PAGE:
Did you know D&B has over 17 million DUNS Numbers linked in over 4 million corporate family trees?
Knowing how a business is related to other businesses that you have a relationship with can be a powerful sales and prospecting tool and may often change how you approach them. It can provide the transparency and insight your business needs.
It’s also helps companies (including your own) better manage risks, identify opportunities, and enhance purchasing power by identifying current businesses that come from the same corporate family.
So what is corporate linkage?
It’s the relationship between different businesses within a corporate family. Linkage happens when one company has financial or legal responsibility for another company. When this happens there are two types of linkage relationships that are established in the D&B database.
- Branch to Headquarter linkage
- Subsidiary to Parent linkage
Now there are other types of corporate family relationships that are not linked in Dun & Bradstreet’s database because the affiliated company has no legal obligation for the debts of the other company.
Examples of these types of relationships (minority linkage) include companies who have the same officers or situations where one company owns a small interest in another business (50% or less). These relationships are in a separate database of D&B.
The first step to understanding corporate relationships is the D&B D-U-N-S Number which is assigned to every business entity in D&B’s database. Each business in its database has a classification which is broken down into the following:
Business classifications in D&B’s database
Stand-Alone Businesses – these are companies which have no corporate linkage relationships established.
Single Location Subsidiary – this is a company that has a single location with a parent company that owns more than 50% of its stock.
Headquarters – this is a business that has other branches or divisions that reports to it, and it is financially responsible for those locations. Keep in mind if the headquarters has more than 50% of its stock owned by another business, it will also be a subsidiary. If the headquarters owns more than 50% of stock of another company, then it’s also a parent company.
Branch – this is a secondary location of its headquarters. A branch has no legal responsibility for its debts, the headquarters does.
Division – this is similar to a branch since it is a secondary location. A division also has a branch code in Dun & Bradstreet’s database.
Limited Partnership – this is a partnership that has at least one business partner with a management role (General partner) and at least one passive investor. (Limited partner)
Subsidiary – this is a corporation that has more than 50% of its stock owned by another corporation and will have a different legal business name than its parent company.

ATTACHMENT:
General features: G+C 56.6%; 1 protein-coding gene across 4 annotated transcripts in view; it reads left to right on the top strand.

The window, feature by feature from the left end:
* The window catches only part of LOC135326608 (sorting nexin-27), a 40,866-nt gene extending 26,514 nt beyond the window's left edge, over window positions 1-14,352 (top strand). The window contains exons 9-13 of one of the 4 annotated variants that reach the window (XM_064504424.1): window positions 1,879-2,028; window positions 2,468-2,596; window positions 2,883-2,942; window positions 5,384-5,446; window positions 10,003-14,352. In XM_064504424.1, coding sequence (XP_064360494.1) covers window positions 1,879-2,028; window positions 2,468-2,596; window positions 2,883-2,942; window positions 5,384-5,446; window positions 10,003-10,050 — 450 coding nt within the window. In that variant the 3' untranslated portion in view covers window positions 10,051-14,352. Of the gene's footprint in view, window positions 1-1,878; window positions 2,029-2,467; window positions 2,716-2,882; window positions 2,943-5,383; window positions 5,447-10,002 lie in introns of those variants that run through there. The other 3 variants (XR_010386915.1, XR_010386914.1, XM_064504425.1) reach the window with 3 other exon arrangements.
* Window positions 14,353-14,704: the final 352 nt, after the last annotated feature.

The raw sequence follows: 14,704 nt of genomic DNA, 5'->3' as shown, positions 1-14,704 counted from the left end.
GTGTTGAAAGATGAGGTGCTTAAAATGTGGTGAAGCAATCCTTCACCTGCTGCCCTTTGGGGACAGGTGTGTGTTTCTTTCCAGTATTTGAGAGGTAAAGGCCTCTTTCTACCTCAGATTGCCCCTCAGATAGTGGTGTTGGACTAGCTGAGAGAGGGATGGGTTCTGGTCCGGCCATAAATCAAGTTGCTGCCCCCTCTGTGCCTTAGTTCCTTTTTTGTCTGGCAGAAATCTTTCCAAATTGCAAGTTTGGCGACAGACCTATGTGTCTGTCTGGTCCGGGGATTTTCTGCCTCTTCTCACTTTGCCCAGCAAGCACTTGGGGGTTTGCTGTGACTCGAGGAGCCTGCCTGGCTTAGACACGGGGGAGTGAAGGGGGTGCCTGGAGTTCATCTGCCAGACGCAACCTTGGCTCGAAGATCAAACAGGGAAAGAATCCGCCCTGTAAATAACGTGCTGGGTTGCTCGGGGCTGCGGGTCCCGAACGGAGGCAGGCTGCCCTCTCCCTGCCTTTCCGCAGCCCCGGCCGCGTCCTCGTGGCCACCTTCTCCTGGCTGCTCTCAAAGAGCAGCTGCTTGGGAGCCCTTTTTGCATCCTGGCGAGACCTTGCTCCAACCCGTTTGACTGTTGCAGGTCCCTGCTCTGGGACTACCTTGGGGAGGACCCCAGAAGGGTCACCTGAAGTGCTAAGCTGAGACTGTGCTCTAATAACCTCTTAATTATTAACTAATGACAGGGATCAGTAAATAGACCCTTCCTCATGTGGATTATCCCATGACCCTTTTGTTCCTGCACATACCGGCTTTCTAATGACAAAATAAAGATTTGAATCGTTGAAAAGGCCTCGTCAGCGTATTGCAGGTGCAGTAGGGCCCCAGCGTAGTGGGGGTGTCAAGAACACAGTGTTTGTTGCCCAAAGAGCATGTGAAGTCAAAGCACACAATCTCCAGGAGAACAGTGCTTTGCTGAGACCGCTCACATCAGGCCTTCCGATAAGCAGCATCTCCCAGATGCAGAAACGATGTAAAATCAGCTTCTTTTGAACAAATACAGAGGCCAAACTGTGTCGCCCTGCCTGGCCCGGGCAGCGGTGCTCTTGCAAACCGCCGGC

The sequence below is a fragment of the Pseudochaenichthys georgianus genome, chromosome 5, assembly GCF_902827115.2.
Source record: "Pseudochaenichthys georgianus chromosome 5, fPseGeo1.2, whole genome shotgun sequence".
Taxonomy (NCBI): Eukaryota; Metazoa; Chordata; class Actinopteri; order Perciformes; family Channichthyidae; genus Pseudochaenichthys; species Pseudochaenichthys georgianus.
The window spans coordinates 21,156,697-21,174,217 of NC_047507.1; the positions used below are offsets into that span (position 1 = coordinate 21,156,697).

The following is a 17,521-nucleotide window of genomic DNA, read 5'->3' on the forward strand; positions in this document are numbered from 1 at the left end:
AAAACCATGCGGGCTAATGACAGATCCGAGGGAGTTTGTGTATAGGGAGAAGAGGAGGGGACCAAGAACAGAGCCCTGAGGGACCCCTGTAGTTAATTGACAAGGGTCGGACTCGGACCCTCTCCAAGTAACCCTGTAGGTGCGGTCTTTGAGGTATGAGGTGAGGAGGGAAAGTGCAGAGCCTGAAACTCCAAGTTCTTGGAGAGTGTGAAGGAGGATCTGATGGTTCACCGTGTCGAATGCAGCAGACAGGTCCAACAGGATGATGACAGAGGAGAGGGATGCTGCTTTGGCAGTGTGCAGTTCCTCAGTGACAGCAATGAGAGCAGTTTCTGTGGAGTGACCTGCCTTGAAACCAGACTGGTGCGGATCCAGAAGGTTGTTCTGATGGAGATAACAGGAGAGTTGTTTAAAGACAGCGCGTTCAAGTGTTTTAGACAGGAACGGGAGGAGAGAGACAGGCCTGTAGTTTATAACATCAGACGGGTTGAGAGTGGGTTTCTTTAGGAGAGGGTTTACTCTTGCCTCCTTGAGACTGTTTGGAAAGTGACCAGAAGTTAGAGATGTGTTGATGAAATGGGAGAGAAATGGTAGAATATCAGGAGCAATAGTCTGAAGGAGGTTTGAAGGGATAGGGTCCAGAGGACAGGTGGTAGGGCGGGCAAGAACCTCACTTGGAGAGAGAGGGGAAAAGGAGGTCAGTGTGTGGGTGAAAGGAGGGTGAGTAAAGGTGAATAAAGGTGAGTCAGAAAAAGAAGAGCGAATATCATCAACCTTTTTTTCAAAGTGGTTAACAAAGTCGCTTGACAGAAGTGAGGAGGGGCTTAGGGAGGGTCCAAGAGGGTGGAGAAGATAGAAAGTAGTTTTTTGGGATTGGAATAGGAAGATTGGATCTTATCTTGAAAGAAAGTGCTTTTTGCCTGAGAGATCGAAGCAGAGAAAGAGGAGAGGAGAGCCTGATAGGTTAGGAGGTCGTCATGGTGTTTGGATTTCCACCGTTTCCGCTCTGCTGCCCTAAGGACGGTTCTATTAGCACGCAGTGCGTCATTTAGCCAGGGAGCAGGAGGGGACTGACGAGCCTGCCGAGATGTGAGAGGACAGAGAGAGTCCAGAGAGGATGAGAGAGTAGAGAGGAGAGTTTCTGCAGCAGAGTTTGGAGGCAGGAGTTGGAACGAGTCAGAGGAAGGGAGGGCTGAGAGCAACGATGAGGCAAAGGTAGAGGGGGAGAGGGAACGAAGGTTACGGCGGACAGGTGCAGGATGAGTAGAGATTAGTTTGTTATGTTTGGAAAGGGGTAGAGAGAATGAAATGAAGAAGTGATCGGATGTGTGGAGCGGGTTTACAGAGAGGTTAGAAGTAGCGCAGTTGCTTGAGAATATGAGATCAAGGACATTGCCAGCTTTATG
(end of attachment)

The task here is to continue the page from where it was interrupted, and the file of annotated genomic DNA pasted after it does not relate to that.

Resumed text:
Parent – A parent is a corporation that owns greater than 50% of another corporation’s stock. The parent company can also be a subsidiary of another business. If the parent company has branches, then it is a headquarters as well as a parent company.
Domestic Ultimate – this is a business entity within the family tree that is the highest-ranked member within a specific country.
Global Ultimate – this is the top entity within the global family tree that has the greatest responsibility.
Now for the purpose of linking these relationships to explain corporate responsibility, each family member carries up to four D-U-N-S Numbers which are broken down into the following:
- Its own Site D-U-N-S Number
- The next highest level in the family; parent or headquarter D-U-N-S
- The highest level within its country; its domestic ultimate D-U-N-S
- Its top global ultimate; global ultimate D-U-N-S
Why is corporate linkage important?
In a nutshell, corporate linkage allows businesses, suppliers and lenders to make better decisions using Dun & Bradstreet by being able to identify the relationships within a corporate family on D&B’s business credit reports. Whether a company is a large corporate family or a small business with just a few locations it enables one to assess risk across different parts of an entire organization.
Here are five key reasons why corporate linkage is so important:
- It allows you to make better-informed decisions and enhanced decision-making capabilities
- You are able to assess the overall corporate exposure within a corporate family
- It’s an important sales prospecting tool because it allows you to identify potential up-sell and cross-sell opportunities.
- Provides information to help meet “Know Your Customer” requirements
- Gives you the ability to easily integrate into systems and replace other linkage vendors
Not knowing the linkage relationships a company has with other businesses may lead to a lack of transparency, understanding, and insight needed to make important business decisions not to mention missing out on potential sales opportunities. You can have greater visibility and identify who owns what with D&B’s Corporate Linkage which can be accessed through many of its business credit report services.
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About the author
Marco Carbajo is a business credit expert, author, speaker, and founder of the Business Credit Insiders Circle. He is a business credit blogger for Dun and Bradstreet Credibility Corp, the SBA.gov Community, About.com and All Business.com. His articles and blog; Business Credit Blogger.com, have been featured in ‘Fox Small Business’,’American Express Small Business’, ‘Business Week’, ‘The Washington Post’, ‘The New York Times’, ‘The San Francisco Tribune’,‘Alltop’, and ‘Entrepreneur Connect’.